We develop a protocol for computer remote control of a certain kind of toy. It's basically a sensor and actor network that is usually connected to the user PC via serial port or USB. Now some users wish to connect via Ethernet, and we want to design some kind of gateway in an embedded device.
It is expected to be used only in home LANs (e.g. from mobile devices through a WiFi router), but those shouldn't be considered secure and there's always a chance of being exposed to the internet. The risks involved are manifold:
- those toys are expensive and could be destroyed through abuse
- the environment might be harmed by messing with the actor power supplies
- the devices are capable of (unsecured) firmware updates and could be taken over or bricked
- generic disturbance of service operation
- eavesdropping on private data
The embedded gateway device would expose some kind of server that accepts connections - which need to be limited to authorised ones. How to do this?
After the initial idea of wrapping our serial protocol in UDP packets (for low latency and low overhead), we considered TCP to avoid dealing with packet loss in wireless networks. TLS is the next logical step, which provides encryption1. But how to do the authentication and authorisation?
Is TLS applicable at all, when used in a non-web context? We don't necessarily have host names, or even internet access, and I don't know how to validate the certificates. We cannot use a CA, so our PKI would look different and I don't know what security holes are introduced by manually managing certificates. It's probably already enough of an issue to get each server - each device - its own randomly generated certificate. (I also found these two questions dealing with similar issues)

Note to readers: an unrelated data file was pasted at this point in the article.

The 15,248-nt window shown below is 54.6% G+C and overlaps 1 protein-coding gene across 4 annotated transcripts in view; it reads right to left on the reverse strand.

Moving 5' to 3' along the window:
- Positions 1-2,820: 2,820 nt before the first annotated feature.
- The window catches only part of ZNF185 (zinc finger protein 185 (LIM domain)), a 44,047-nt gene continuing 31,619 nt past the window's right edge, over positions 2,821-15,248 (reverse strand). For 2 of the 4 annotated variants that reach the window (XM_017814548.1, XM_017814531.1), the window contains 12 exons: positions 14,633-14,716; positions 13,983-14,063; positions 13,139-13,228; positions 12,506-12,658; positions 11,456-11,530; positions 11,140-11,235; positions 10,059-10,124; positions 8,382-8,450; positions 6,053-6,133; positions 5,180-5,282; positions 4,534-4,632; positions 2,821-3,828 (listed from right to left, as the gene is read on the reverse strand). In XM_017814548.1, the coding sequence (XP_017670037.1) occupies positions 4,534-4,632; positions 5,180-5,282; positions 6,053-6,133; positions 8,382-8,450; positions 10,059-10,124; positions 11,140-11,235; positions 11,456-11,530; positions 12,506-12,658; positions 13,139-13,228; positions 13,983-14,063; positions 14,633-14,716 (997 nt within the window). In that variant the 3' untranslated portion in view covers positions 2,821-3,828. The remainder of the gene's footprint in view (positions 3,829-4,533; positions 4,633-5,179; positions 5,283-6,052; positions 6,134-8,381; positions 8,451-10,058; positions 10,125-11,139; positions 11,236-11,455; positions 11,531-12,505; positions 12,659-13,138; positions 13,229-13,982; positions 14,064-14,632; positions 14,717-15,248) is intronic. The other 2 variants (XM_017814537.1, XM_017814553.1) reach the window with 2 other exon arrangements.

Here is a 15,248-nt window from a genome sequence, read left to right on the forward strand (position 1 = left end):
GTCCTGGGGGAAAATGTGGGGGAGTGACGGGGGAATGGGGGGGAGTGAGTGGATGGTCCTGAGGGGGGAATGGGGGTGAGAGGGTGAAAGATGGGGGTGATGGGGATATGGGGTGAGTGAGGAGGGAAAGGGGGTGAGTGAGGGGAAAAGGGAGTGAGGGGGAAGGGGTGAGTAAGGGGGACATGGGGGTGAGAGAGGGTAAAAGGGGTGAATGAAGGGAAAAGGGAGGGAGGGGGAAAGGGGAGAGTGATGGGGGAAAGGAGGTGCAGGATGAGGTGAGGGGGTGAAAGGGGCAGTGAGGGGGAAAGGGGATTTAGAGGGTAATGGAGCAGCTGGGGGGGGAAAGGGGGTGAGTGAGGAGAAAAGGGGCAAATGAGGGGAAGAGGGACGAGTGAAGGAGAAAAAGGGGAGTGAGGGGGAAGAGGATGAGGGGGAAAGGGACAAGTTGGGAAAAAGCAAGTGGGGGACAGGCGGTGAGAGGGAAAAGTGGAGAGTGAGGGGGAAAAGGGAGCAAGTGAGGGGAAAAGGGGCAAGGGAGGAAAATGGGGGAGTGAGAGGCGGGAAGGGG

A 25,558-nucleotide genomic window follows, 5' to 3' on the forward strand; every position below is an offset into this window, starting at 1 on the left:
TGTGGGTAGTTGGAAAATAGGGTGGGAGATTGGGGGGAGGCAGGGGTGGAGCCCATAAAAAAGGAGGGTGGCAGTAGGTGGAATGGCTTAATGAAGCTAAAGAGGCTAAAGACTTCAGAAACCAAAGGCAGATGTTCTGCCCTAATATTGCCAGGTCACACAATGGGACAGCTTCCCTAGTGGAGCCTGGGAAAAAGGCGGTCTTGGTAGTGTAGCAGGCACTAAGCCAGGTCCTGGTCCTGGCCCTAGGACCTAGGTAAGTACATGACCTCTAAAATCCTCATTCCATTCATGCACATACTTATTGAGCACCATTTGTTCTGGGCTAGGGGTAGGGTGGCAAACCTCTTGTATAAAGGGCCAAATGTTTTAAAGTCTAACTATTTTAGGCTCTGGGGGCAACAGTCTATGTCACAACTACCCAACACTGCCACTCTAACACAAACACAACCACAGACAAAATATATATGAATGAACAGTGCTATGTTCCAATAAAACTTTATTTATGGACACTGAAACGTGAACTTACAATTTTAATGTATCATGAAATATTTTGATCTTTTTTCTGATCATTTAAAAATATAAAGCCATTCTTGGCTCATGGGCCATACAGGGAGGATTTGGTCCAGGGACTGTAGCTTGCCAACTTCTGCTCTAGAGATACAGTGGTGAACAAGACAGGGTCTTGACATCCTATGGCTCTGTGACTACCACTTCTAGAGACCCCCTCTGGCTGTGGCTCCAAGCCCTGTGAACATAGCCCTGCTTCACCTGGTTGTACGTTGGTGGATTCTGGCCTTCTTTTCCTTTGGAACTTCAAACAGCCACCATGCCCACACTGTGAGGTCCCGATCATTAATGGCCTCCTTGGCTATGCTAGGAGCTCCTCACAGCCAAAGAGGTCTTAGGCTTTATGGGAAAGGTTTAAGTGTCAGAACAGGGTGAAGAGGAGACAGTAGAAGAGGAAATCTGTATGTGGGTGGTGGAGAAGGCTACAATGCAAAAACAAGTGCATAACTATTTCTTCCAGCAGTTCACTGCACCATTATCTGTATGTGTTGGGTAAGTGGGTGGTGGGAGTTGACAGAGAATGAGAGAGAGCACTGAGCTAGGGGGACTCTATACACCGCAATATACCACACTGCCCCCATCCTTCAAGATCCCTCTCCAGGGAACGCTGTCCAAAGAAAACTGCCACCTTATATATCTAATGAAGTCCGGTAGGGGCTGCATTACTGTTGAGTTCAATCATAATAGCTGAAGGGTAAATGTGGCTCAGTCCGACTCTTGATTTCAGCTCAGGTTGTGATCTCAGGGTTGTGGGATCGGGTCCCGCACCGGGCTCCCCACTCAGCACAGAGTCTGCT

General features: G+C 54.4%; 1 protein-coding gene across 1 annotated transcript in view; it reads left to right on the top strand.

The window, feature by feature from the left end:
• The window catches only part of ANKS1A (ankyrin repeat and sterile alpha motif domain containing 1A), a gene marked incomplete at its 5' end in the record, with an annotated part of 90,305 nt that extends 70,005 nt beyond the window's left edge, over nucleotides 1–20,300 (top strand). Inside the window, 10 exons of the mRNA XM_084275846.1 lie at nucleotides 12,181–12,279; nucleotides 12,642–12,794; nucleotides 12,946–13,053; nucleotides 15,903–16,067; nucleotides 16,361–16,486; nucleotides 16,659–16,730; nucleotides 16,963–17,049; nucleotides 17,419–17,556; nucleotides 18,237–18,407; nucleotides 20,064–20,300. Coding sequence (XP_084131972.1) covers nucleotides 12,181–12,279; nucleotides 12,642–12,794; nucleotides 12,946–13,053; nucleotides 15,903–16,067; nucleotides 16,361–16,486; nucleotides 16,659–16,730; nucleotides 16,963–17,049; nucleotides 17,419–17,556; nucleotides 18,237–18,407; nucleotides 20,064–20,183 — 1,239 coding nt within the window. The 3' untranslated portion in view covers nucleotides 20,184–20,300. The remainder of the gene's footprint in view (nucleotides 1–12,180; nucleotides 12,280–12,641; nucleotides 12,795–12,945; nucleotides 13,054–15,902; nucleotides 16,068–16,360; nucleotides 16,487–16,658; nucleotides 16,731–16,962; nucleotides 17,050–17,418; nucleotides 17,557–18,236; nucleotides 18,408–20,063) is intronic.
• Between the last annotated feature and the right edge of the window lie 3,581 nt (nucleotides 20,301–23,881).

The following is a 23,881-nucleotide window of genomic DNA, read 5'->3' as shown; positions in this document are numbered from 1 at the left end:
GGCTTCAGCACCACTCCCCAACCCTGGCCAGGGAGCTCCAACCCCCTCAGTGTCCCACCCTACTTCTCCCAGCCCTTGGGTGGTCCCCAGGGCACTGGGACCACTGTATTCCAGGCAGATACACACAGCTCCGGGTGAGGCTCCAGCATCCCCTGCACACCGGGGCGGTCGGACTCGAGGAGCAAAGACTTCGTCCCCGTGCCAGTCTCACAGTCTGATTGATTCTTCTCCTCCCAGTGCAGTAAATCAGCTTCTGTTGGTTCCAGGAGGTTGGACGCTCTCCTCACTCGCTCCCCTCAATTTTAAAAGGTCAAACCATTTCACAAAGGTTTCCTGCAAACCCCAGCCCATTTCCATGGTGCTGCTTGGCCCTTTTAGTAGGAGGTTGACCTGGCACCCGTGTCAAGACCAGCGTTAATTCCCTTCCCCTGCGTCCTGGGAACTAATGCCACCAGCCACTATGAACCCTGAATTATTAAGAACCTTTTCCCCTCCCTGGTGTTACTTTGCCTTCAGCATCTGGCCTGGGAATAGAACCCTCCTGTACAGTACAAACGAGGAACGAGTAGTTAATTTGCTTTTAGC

Would some kind of pairing process (similar to Bluetooth or WPS) solve the issue with unvalidated certificates? The embedded device would be equipped with one simple push-button to accept a client2, and the client would remember ("pin"?) the server certificate. This first connection would be susceptible to a MITM-attack, but subsequent connections would not. Does that sound viable and secure? I'm doubtful about home-brewed schemes.
An alternative to the pairing I considered would be a password authorisation scheme, where the client sends a password to the server to gain access.3 However, users tend to choose weak passwords, and also I have no idea how (i.e. which protocol to use) to send the password over the unsecured connection - still not having validated any certificates -, avoiding MITM or replay attacks.
Please help me find a good solution - either by answering the above questions or by suggesting a completely different approach that I missed entirely. Our main objectives/restrictions are:
- good usability even for non-technical users - without any administrative maintenance
- simple implementation with widely available libraries for many programming languages
- high level of security (if necessary ignoring setup phase where it might be impossible)
1: As long as used with the right settings, I gathered.
2: I guess we must not forget a way to remove clients
3: With the initial password randomly assigned to each device and printed on the bottom